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GeoloGy, ecoloGy, and landscapes, 2018 Vol . 2, no . 2, 81–103 https://doi.org/10.1080/24749508.2018.1452481 INWASCON OPEN ACCESS Mapping and analysis of tectonic lineaments of Pachamalai hills, Tamil Nadu, India using geospatial technology A. Prabhakaran and N. Jawahar Raj d epartment of Geology, national c ollege, Tiruchirappalli, India ABSTRACT ARTICLE HISTORY Received 14 november 2017 In the present study an updated tectonic lineament database for Pachamalai hill, a resource- a ccepted 25 February 2018 rich hill of central Tamil Nadu state of India has been generated and analysed. Digital Elevation Model generated from CARTOSAT-1 satellite data have been the data source. Lineaments KEYWORDS extracted from eight different azimuth angles were compiled together towards the generation pachamalai hills; lineaments; of the lineament database, which has been subsequently analysed for their number, length, caRT osa T deM density and spatial distribution using ArcGIS software. In addition, their orientations were analysed using Rockworks software. Of the 561 lineaments of the study area, about 90% are very short and short lineaments. The total length of the lineaments is 680 sq. km and their density ranges from 0 to 3.4 km/sq. km. The diversely oriented lineaments of the hill reflect the multiple deformation events that have affected the region through geologic time. In about 30% of the hill, the lineament density is high to very high which implies higher degree of deformation, fracturing, shearing and permeability of rocks besides higher soil erodibility and groundwater yield. These high to very high density areas render themselves unsuitable for the construction of dams and reservoirs as the possibility of water leakages into the subsurface, slope and dam failures and rate of sedimentation would be higher. Further, the analysis of the lineaments clearly underlines the need to extract lineaments from different azimuth angles instead of the widely adopted practice of mapping lineaments from single azimuth angle. 1. Introduction tool especially towards the analysis of the identified lin- eaments in view of its ability to process quickly, store the e t Th erm lineament refers to mappable linear or curvi- results quantitatively and also to generate maps. Thus, linear features on the Earth’s surface which maybe the the advancements made in the field of geospatial tech- expression of a fault or other linear zones of weakness. nology and the demonstrated utilities of the study of A number of studies have demonstrated the utility of lineaments in various fields of geosciences have led to the knowledge about lineaments of an area in various the spurt in the studies pertaining to lineaments. fields of geosciences such as mapping of geological Pachamalai hills, the study area is a natural resource- structures, exploration for minerals, hydrocarbons and rich area, inhabitated by tribals. For formulating strat- groundwater, identification of areas prone for seismicity, egies towards sustainable development of the hills, it is volcanic eruption, landslides, soil erosion, detection of essential to have thorough knowledge about the linea- hot springs, sites suitable for the construction of dams, ments of the hills. Lineaments specifically of Pachamalai tunnels, bridges, roads especially in hill areas, etc. The hills have not been studied so far. Existing information advent of remote sensing data and the demonstrated about the lineaments of the study area are of regional capabilities of mapping lineaments from them have nature (Balaji, 2000; Cenki & Kriegsman, 2005; Chetty, led to increasing number of studies pertaining to line- 1996; Drury & Holt, 1980; Drury, Harris, Holt, Reeves, & aments. Aerial photographs which were widely used for Wightman, 1984; Grady, 1971; Rakshit & Prabhakar Rao, the study of lineaments have now been replaced by sat- 1989; Ramasamy, 1991; Ramasamy, 2006; Ramasamy & ellite images. The availability of variety of freely down- Balaji, 1993; Ramasamy, Balaji, & Kumanan, 1999; loadable satellite images, advancements in digital image Reddy, Mathew, Singh, & Naidu, 1988; Srinivasan, 1974; processing and automated lineament extraction tech- Subrahmanya, 1996; Subrahmanyam, 1978; Sugavanam, niques have made satellite data as the main data source Venkata Rao, Simhachalam, Nagal, & Murthy, for extracting lineaments. The rapid advancements made 1977; Tirukumaran, 2013; Valdiya, 2016; Vemban, in the field of Geographical Information System (GIS) Subramanian, Gopalakrishnan, & Venkata Rao, 1977) has made this technique a powerful and indispensible CONTACT a. p rabhakaran email@example.com © 2018 The a uthor(s). published by Informa UK limited, trading as Taylor & Francis Group. This is an open a ccess article distributed under the terms of the creative c ommons a ttribution license (http://creativecommons.org/licenses/by/4.0/), which permits unrestricted use, distribution, and reproduction in any medium, provided the original work is properly cited. 82 A. PRABHAKARAN AND N. JAWAHAR RAJ and are not specific to Pachamalai hills. Furthermore, region has been characterized as Tonalite with high these lineaments have been mapped from small scale sat- Na O and Al O contents, and the charnockitic magma 2 2 3 ellite data which is sufficient only for regional level stud - of the region is found to be generated due to crustal ies. Detailed investigation into the lineaments of this hill recycling process at the mid-crustal region (George & has not been attempted so far. The present study attempts Sajeev, 2015). Similar view has been expressed by Rajesh to study the lineaments exclusively of the Pachamalai (2012) who attributes the origin of these charnockites hills using large-scale data. The study area is located in to subduction process. Rest of the 7% of the study area the central part of Tamil Nadu state of southern India, is occupied by pyroxene granulites, hornblende biotite between north latitudes 11°8′52″–11°28′39″ and east gneiss, granite, basic dykes, ultrabasics and garnetiferous longitudes 78°29′34″–78°39′29″, and forms part of the gabbros. The pyroxene granulites of the study area occur Survey of India’s topographic sheets 58 I/11, 12 and 15 as linear bands trending in an almost NE–SW direction of 1: 50000 scale (Figure 1). The maximum north–south confining to the northern part of the study area espe- stretch of the hills is 37 km and along the east–west it is cially to the Gangavalli, Pulambadi and Vedambiyam almost the same (36 km). The areal extent of the study Reserved Forests. The mineral assemblage of this rock area is 507.52 sq. km and is spread over three districts includes quartz + clinopyroxene + orthopyroxene and of the central Tamil Nadu state; while the northern and K-feldspar. southern halves lie within Salem and Tiruchirappalli dis- Hornblende biotite gneiss is restricted to the foot tricts, respectively, a small portion on the eastern side hills of the study area especially to the eastern and lies in Perambalur District (Figure 2). south eastern parts. The mineral assemblage of the rock e o Th bjectives considered for the present study is quartz-hornblende-biotite-K-feldspar-plagioclase. includes the extraction of lineaments of the study area Granites are confined to the northern part of the study (from CARTOSAT satellite data) from eight different area especially to the Vedambiyam and Pulambadi azimuth angles and their compilation to generate linea- Reserved Forests and are seen as enclaves within char- ment database for the study area, evaluation of number, nockites. These small plutons were emplaced as culmi- length, orientation, lineament density variations and a nation of migmatization that occurred in the area during comparative analysis of the lineaments obtained from the Late Archaean-Early Proterozoic Periods (George the eight different azimuth angles considered with that & Sajeev, 2015). The basic dykes of the study area are of the final lineament output. seen transecting the charnockites and are exposed in three locations. One of them occurs in the northern part of the study area (near Vedambiyam) trending in 2. Geology of the study area a NNE–SSW direction while the other two are found e s Th tudy area forms part of the geologically well-known in the eastern part of the study area (near Nagur and southern Granulitic Terrain of Tamil Nadu state which Sikkadu villages) trending in ENE–WSW to nearly E–W has experienced multiple episodes of crustal deformation direction. A small patch of ultrabasic rocks occurs in the (Chetty & Bhaskar Rao, 2006; Chetty, Vijay, Narayana, & western part of the study area within the Sengattupatti Giridhar, 2003; Drury & Holt, 1980; Ramasamy et al., Reserved Forest. 1999) because of which the rocks are highly deformed and e s Th trike direction of the foliation of the major rock metamorphosed to granulite facies. Geochronological type of the study area, the charnockites, is predom- and isotope studies have shown crustal growth of the ter- inantly NE–SW. Two prominent synform structures rain during the period 3400 Ma. to 2500 Ma. (Geological are found on the western part of the study area, one Survey of India [GSI], 2006). The granulitic facies meta - of which is in the Periyasolai Reserved Forest and the morphism that occurred in the region has resulted in the other in the north eastern side of Sengattupatti Reserved formation of charnockites of the region and concomitant Forests. A prominent antiform structure is found in the anatexis of earlier rocks (GSI, 2006). Information relat- south eastern side of the Sengattupatti Reserved Forests. ing to the rock types of the study area obtained from Two prominent NNE–SSW trending shear zones pass the geology map published by the Geological Survey of through the Manmalai Reserved Forest in the north India in the year 2014 and ascertained by field checks western part of the study area (Figure 3). reveals that the study area comprises predominantly the rocks of Charnockite Group (mostly charnockites 3. Methodology intruded by ultrabasic rocks and granites, and pyroxene granulites) and Bhavani Group (Fissile hornblende bio- Literature relevant to the present study which include tite gneiss and basic dykes) of Archaen and Archaen to those relating to the various aspects of lineaments and Proterozoic age respectively (Figure 3). Of these rocks those pertaining to the rocks, geological structure and charnockites are widespread and they occupy most part geological history of the study area were collected, com- of the study area (93%), the typical mineral assemblages piled and reviewed in order to have a thorough under- being orthopyroxene + quartz + K-feldspars + bio- standing of the theme under study and the geology of tite ± garnet. Geochemically the charnockites of this the area. In the next stage, lineaments of the study area GEOLOGY, ECOLOGY, AND LANDSCAPES 83 Figure 1. s tudy area. s ource: c ompiled from the published survey of India’s open s eries Map and Taluk maps of Government of Tamil nadu. were extracted from Digital Elevation Model (DEM) represent lineaments such as straight valleys, continuous generated from CARTOSAT-1 satellite data (P143 R52) scraps, straight streams segments and rock boundaries, by the National Remote Sensing Centre (NRSC) which systematic off set of streams, sudden tonal variations and is freely downloadable (http://bhuvan.nrsc.gov.in/data/ alignment of vegetation were identified and digitized on download/index.php). Topographic features which screen. Lineaments were extracted from eight different 84 A. PRABHAKARAN AND N. JAWAHAR RAJ Figure 2. a dministrative divisions. s ource: published survey of India’s open s eries Map. GEOLOGY, ECOLOGY, AND LANDSCAPES 85 Figure 3. Rock types. s ource: Geological Quadrangle Map of s alem district published by Geological survey India. 86 A. PRABHAKARAN AND N. JAWAHAR RAJ azimuth angles (45°, 90°, 135°, 180°, 225°, 270°, 315° and from the eight individual azimuth angles were far lesser, 360°) to ensure unbiased mapping of all lineaments of the varying from 154.30 km (at 225° azimuth angle data) area under study as demonstrated from a number of stud- to 261.21 km (at 45° azimuth angle output), which is ies (Hubbard, Mack, & o Th mpson, 2012; Muhammad & reflection of variation in the extractable lineaments at Awdal, 2012; Tahir, Garba, & Hassan, 2015). Furthermore, different azimuth angles discussed earlier. interpretation of lineaments at each of these azimuth Based on the length, lineaments of the study area angles was done at two different scales (1:50000 and 1: (Figure 5) were classified as very short (<1 km), short 80000 scales) to ensure mapping of lineaments of all sizes. (1–2 km), medium (2–3 km), long (3–4 km) and very e ext Th racted lineaments from each azimuth angle were long (>4 km). Estimation of the number of lineaments compared with other data sources such as topographic in each of these classes shows that of the 561 linea- maps and high resolution Google images to eliminate ments of the study area, 291 are very short and 211 non-geological lineaments. This elimination of non-ge- are short lineaments. These two lineament classes ological lineaments was performed for all the eight line- together constitute about 90% of the lineaments of ament maps extracted from the eight different azimuth the study area. Dominance of such smaller lineaments angles. Aer t ft his elimination process, the remaining line - have also been reported from Adwa river basin of aments in each of the eight different azimuth angles were Vindhyan plateau (Nagal, 2014), Medium sized line- stored in eight different separate GIS shape files. aments are lesser in number and they constitute only This was followed by combining all the lineaments 7% of the lineaments of the study area. Long and very obtained from these eight different shape files into a sin- long lineaments are fewer in number and they consti- gle shape file. From this output the redundant/duplicate tute just about 2% each of the lineaments of the study lineaments were eliminated and the final lineament map area (Table 2). of the study area was generated. In the next stage, the Lineament density, the total length of lineaments final lineament map was analysed for number of line- per unit area was estimated and analysed in order to aments, length of lineaments, lineament density from demarcate geologically weaker zones. For understand- the computations made using ArcGIS software 10.2 ver - ing the spatial variation of lineament density, a grid of sion. Orientation of lineaments of the study area were cells 1 sq. km each was overlaid over the final lineament also analysed for which rose diagrams generated using map of the study area and the length of lineaments in Rockworks software 2016 version were made use of. This each grid was estimated. Based on the range of such was followed by compilation of results based on which estimated lineament density values of the grids, the var- conclusions have been made. ious lineament density classes such as low (<.5 km/sq. km), moderate (.5–1.5 km/sq. km), high (1.5–2.5 km/ sq. km) and very high (>2.5 km/sq. km) were demar- 4. Results and discussion cated (Figure 6) using ArcGIS software. In the study area Lineaments extracted from each of the eight azimuth lineament density ranges from 0 to 3.24 km/sq. km. In angles considered for the study (45°, 90°, 135°, 180°, most part of the study area (57%), the density of lin- 225°, 270°, 315° and 360°) and the final lineament out- eaments is moderate. The density is found to be high put (generated by compiling the lineaments from all the and very high in about 30 and 2%, respectively, and are eight azimuth angle outputs) are shown in Figures 4a–4h restricted to the reserved forests such as Palamalai exten- and 5, respectively. These lineament data-sets were made sion, Nakkasalem, Solaimatti and Gangavalli, besides the use of to estimate their numbers, length and orientations villages of Thenpuranadu and Vadapuranadu. Studies besides spatial variation in lineament density. The sali- have shown that areas of high lineaments density ent findings from these estimations are discussed in the reflects high degree of rock fracturing (Edet, Okereke, following section. Teme, & Esu 1998), shearing (Chandrasekhar, Martha, e t Th otal number of lineaments of the study area, esti - Venkateswarlu, Subramanian, & Kamaraju, 2011), inten- mated from the final lineament output is 561. However, sity of deformation (Hung, Batelaan, San, & De Smedt, lineaments extracted individually from various azimuth 2004), permeability (Masoud & Koike, 2011), higher angles were far lesser in number and it varied from 116 groundwater yield (Sener, Davraz, & Ozcelik, 2005), (at 225° azimuth angle) to 223 lineaments (at 45° azi- mineral occurrences associated with hydrothermal alter- muth angle). Among the eight azimuth angles, greater ation zones (Kiran Raj & Ahmed, 2014; Rameshchandra number of lineaments (223) were extractable from the Phani, 2014), higher soil erodibility (Jawahar Raj, 2001) 45° azimuth angle. However, even from this seemingly and slope failures (Kiran Raj & Ahmed, 2014), etc. Thus most favourable azimuth angle data for lineament based on the above established relationship of high lin- extraction, the number of lineaments extracted (223) eament density with the above described factors, it can was only about 40% of the lineaments extracted from be inferred that in the high and very high lineament the final lineament output (561 lineaments) (Table 1). density zones of the study area, the degree of rock frac- e t Th otal length of lineaments of the study area is turing, shearing, intensity of deformation, rock perme- 680.89 km. However, the length of lineaments estimated ability, groundwater yield and soil erodibility, would be GEOLOGY, ECOLOGY, AND LANDSCAPES 87 Figure 4a. lineaments extracted by 45 degree azimuth angle. 88 A. PRABHAKARAN AND N. JAWAHAR RAJ Figure 4b. lineaments extracted by 90 degree azimuth angle. GEOLOGY, ECOLOGY, AND LANDSCAPES 89 Figure 4c. lineaments extracted by 135 degree azimuth angle. 90 A. PRABHAKARAN AND N. JAWAHAR RAJ Figure 4d. lineaments extracted by 180 degree azimuth angle. GEOLOGY, ECOLOGY, AND LANDSCAPES 91 Figure 4e. lineaments extracted by 225 degree azimuth angle. 92 A. PRABHAKARAN AND N. JAWAHAR RAJ Figure 4f. lineaments extracted by 270 degree azimuth angle. GEOLOGY, ECOLOGY, AND LANDSCAPES 93 Figure 4g. lineaments extracted by 315 degree azimuth angle. 94 A. PRABHAKARAN AND N. JAWAHAR RAJ Figure 4h. lineaments extracted by 360 degree azimuth angle. GEOLOGY, ECOLOGY, AND LANDSCAPES 95 Figure 5. Final output. 96 A. PRABHAKARAN AND N. JAWAHAR RAJ Figure 6. lineament density. s ource: Generated from c artosat -1 s atellite’s deM data. GEOLOGY, ECOLOGY, AND LANDSCAPES 97 Table 1. number of lineaments and length from various azimuth angles. Sl. No. Azimuth angle (in degrees) Number of lineaments Min. length Max. length Total length of lineaments (in km) 1. 45 223 0.30 3.36 261.21 2. 90 201 0.48 3.96 253.12 3. 135 155 0.46 6.95 215.39 4. 180 165 0.20 5.11 225.13 5. 225 116 0.41 6.61 154.30 6. 270 148 0.26 5.90 180.83 7. 315 183 0.38 5.12 234.86 8. 360 178 0.52 5.43 241.04 9. Final output 561 0.20 6.95 680.89 (a) For 45°Azimuth angle output (b) For 90°Azimuth angle output (c) For 135°Azimuth angle output Figure 7. Rose diagrams depicting orientation of lineaments at various azimuth angles. 98 A. PRABHAKARAN AND N. JAWAHAR RAJ (g) For 315°Azimuth angle output (h) For 360°Azimuth angle output (i) Final output Figure 7. (Continued) higher. These areas render themselves unsuitable for the classes (to understand the existence of size-wise pre- construction of dams and reservoirs as the possibility ferred orientation(s) of lineaments) using the Rockworks of water leakages into the subsurface, slope and dam software – 2016 version (Figure 7(a)–(h)) (Table 2). failures, rate of sedimentation are higher. Rose diagrams constructed for the final lineament Rose diagrams were constructed for the finalized output shows that though the lineaments of the study lineament output (to understand the orientation of lin- area are diverse in orientation, those oriented in N–S, eaments in the study area), lineament outputs of eight ENE–WSW and NE–SW directions are predominant different azimuth angles (to understand the existence of (Figure 7(i)). The diverse orientations of the lineaments preferred orientation(s) of lineaments, if any, in die ff rent of the study area reflect the multiple episodes of defor - azimuth angles) and outputs of various lineament length mation events that have occurred in the region through GEOLOGY, ECOLOGY, AND LANDSCAPES 99 (d) For 180°Azimuth angle output (e) For 225°Azimuth angle output (f) For 270°Azimuth angle output Figure 7. (Continued) Table 2. number of lineaments and length of various lineament length classes. No. of lineaments No. of lineaments Sl. No. Lineament length class (in km) (in Nos.) (in %) (in Nos.) (in %) 1. <1 291 51.87 213.73 31.39 2. 1–2 211 37.61 282.95 41.56 3. 2–3 37 6.60 90.38 13.27 4. 3–4 13 2.32 45.29 6.65 5. >4 9 1.60 48.54 7.13 Total 561 100.00 680.89 100.00 100 A. PRABHAKARAN AND N. JAWAHAR RAJ (a) Orientation of Very Short Lineaments (b) Orientation of Short Lineaments (c) Orientation of Moderate sized Lineaments Figure 8. Rose diagrams depicting orientation of lineaments at various lineament length classes. geologic time as reported by Anderson (1951), Drury and features of the study area such as the trend of the promi- Holt (1980), Bartlett, Dougherty, Harris, Hawkesworth, nent regional Gangavalli Shear Zone that passes through and Santosh (1998), Ramasamy et al. (1999), Chetty the study area, trend of basic dykes and pyroxene granulitic et al. (2003), Bhaskar Rao et al. (2003), Chetty and Bhaskar bands which are all oriented in almost NE–SW direction. Rao (2006) and Tirukumaran (2013). The predominant e a Th nalysis of orientation of lineaments of different orientation of the lineaments of the study almost cor- sizes (Figure 8(a)–(c)) shows distinct size-wise prefer- roborates with the results of several regional studies on ential orientation. North–south direction is found to lineaments (Balaji, 2010; Rakshit & Prabhakar Rao, 1989; be the predominant orientation of very short and short Subramanian & Mani, 1979; Tirukumaran, 2013) and lineaments in addition to NE–SW direction of the later. with the orientation of a number of prominent geological Moderate-sized lineaments are oriented predominantly GEOLOGY, ECOLOGY, AND LANDSCAPES 101 d) Orientation of Long Lineaments e) Orientation of Very Long Lineaments Figure 8. (Continued) in three directions which includes NE–SW, ENE–WSW This data can serve as a valuable input in evolving strat- and E–W, while longer and very longer lineaments are egies towards developmental and management planning predominantly oriented in ENE–WSW direction. Thus, of this natural resource-rich hill which is facing threats with increasing lineament size the predominant orienta- from anthropogenic activities. Furthermore, the analysis tion changes from N–S to NE–SW towards ENE–WSW. of lineament number, length and predominant orienta- e a Th nalysis of the orientation of lineaments extracted tion from eight different azimuth angles and the com- individually from eight different azimuth angles reveals piled final lineament output clearly shows that extraction that NE–SW-oriented lineaments are predominant in of lineaments from any single azimuth angle, which most of the azimuth angles which includes 90°, 135°, 270°, has been the widely followed practice, is inadequate to 315° and 360°. In two azimuth angles viz., 135° and 225°, provide a reliable account of the lineaments. The study the predominant orientation is N–S. In case of 45° and further underlines the need to extract lineaments from 180° azimuth angles, the lineaments are predominantly varied azimuth angles and their compilation, for getting oriented in WNW–ESE and NW–SE directions, respec- a reliable database of lineaments. tively. 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Geology Ecology and Landscapes – Taylor & Francis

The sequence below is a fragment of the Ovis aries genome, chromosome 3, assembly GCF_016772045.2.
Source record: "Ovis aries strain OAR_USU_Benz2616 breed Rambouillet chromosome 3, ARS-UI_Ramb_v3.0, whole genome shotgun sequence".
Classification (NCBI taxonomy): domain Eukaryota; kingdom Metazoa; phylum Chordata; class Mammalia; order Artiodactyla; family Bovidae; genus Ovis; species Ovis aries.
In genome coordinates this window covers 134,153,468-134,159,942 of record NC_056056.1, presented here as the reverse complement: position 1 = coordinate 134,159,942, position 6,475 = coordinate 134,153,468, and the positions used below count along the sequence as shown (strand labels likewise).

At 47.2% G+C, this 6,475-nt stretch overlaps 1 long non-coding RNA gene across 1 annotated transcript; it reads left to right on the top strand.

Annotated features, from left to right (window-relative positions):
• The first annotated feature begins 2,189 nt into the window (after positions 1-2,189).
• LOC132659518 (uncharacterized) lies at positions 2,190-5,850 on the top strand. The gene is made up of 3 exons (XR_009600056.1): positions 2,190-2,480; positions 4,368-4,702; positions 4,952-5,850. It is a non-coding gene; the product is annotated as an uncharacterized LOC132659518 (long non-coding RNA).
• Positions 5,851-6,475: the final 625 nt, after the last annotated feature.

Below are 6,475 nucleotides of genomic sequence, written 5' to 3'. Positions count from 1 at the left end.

Published: Apr 3, 2018
Keywords: Pachamalai hills; lineaments; CARTOSAT DEM